As the road trip to New York comes to an end, Harry and Sally remain Facebook friends with no interaction other than liking each other’s profile pictures. This goes on for a year until Sally does a social media cleanse and deletes him. Harry doesn’t notice until he sees that his friend Joe is “In a Relationship with Sally Albright.” He’s a bit upset once he goes to Sally’s page and realizes they’re no longer friends. When did that happen? Had he posted something offensive? He can’t remember the last time he even talked to her, but he feels betrayed.

Harry Googles Sally and finds that she’s now a journalist, just as she’d planned. He stumbles upon her Twitter account, where Sally posts mostly links to her articles and occasional polls asking her few thousand followers whether certain food habits and being “high-maintenance” are correlated. Harry follows her and votes “yes” on this one poll in particular. “I mean, he didn’t at me though,” Sally says to herself, noticing Harry has followed her. “It must be a fluke.” But when Harry runs into Sally and Joe at the airport, Harry is too embarrassed to bring up following her on Twitter because she never followed him back. Petty wins.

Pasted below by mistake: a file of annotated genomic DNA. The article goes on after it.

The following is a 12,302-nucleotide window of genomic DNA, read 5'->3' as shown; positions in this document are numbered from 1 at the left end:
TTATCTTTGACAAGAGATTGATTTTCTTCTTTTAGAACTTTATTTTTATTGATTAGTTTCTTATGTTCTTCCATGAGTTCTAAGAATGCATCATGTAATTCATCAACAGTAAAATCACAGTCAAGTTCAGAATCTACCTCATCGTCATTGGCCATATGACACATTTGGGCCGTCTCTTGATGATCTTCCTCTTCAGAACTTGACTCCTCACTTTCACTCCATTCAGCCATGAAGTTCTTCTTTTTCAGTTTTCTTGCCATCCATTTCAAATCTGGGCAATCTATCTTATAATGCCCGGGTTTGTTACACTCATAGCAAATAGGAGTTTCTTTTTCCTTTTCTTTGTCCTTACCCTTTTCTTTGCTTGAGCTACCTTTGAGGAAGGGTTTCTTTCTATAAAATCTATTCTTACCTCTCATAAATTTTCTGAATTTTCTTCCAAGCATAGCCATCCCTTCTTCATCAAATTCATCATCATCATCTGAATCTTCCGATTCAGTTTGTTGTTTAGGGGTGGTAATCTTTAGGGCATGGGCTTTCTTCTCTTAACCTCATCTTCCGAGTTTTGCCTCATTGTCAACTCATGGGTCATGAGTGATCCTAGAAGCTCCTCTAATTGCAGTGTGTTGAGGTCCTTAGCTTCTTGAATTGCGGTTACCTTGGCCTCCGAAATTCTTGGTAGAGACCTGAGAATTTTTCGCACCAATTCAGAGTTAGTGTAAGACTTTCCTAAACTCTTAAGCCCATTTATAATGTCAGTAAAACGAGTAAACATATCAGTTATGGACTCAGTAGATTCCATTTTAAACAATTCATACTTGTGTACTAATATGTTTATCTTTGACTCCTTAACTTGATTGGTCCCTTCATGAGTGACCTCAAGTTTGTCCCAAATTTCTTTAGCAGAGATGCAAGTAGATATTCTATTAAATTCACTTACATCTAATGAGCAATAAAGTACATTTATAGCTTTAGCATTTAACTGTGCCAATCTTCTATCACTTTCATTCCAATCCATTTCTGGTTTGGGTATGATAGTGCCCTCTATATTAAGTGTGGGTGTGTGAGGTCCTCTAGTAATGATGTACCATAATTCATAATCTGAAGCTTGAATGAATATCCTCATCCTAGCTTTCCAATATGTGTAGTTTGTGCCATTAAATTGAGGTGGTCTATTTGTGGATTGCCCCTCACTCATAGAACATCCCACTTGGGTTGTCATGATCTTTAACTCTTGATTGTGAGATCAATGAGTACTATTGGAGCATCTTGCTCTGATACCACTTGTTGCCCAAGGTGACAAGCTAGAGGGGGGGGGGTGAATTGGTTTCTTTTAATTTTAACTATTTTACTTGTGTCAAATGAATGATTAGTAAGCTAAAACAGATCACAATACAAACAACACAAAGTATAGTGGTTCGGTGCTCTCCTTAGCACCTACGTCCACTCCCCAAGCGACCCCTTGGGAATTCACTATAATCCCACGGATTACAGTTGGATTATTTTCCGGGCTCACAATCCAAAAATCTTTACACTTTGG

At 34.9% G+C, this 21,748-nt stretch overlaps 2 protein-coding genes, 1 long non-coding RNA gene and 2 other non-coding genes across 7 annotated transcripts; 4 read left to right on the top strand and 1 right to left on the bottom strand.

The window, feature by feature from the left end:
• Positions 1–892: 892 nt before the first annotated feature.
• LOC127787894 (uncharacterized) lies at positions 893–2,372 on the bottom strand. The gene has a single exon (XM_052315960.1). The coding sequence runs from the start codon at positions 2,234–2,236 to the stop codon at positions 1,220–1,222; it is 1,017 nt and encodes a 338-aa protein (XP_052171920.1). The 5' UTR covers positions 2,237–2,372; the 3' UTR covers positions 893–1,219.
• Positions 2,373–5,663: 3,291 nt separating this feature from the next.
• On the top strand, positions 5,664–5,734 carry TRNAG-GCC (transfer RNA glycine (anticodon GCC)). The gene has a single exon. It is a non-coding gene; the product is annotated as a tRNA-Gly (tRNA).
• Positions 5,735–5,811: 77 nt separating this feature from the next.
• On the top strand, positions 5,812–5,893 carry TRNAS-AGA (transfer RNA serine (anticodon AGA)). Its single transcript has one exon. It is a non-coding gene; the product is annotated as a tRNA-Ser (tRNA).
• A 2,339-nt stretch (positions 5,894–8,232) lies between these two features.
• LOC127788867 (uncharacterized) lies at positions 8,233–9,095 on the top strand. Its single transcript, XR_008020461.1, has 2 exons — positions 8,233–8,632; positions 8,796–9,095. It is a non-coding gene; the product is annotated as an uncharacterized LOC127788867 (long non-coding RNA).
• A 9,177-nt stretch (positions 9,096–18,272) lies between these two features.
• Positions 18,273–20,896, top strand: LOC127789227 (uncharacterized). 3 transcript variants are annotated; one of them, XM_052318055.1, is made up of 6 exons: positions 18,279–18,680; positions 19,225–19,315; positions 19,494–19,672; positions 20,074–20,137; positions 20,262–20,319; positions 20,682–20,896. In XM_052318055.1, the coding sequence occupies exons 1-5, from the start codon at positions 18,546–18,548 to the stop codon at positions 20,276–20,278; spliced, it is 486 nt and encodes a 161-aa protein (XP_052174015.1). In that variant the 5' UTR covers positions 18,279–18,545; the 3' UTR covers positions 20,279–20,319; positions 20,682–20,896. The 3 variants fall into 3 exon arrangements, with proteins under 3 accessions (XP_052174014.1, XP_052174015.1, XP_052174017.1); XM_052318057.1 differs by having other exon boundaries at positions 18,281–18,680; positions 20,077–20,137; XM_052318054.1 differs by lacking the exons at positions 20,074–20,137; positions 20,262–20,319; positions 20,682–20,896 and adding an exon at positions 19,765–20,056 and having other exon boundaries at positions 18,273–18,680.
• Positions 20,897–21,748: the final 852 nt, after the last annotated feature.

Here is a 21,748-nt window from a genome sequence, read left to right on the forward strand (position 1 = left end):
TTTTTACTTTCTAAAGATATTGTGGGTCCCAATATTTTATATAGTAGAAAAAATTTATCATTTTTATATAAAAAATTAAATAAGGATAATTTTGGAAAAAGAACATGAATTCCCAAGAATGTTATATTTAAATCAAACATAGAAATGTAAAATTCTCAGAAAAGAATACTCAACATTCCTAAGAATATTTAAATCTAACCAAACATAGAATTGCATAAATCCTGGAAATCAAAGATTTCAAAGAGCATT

A few years later, while at brunch, Sally reveals to her friends, Alice and Marie, that she and Joe have broken up. Against Sally’s will, Marie is quick to pull out Sally’s iPhone, download Tinder, and swipe right on every profile that pops up. “Who cares? Why not?” she asks with each swipe. Sally messages some of these guys in order to appease Marie, who is also trying to recover from a break-up. The married man that’s kept telling Marie he’s going to leave his wife for her has cut it off with Marie after she obsessively posted and tagged photos of him on Instagram, exposing his affair to 496 Instagram followers, including his wife. Sally, however, ends up ghosting every guy who messages her back—aggressive flirting doesn’t do it for her.

Harry and Sally become good friends after running into each other in the bookstore, where they catch up briefly and agree to meet up for coffee.  The minute that Harry turns around to walk away, he opens up Snapchat to see what Sally’s been up to. Let me lurk real quick, he thinks. Later that night he sends Sally a photo through Snapchat of his laptop screen—he’s on Netflix watching ‘Casablanca,’ their favorite movie. He doesn’t tell her that he’s only watching it after scrolling through her Facebook page and seeing that she had re-posted a Memory of her at an outdoor screening of it last year. Sally laughs, knowing he was probably lurking beforehand. She responds with “same,” and spares him the embarrassment.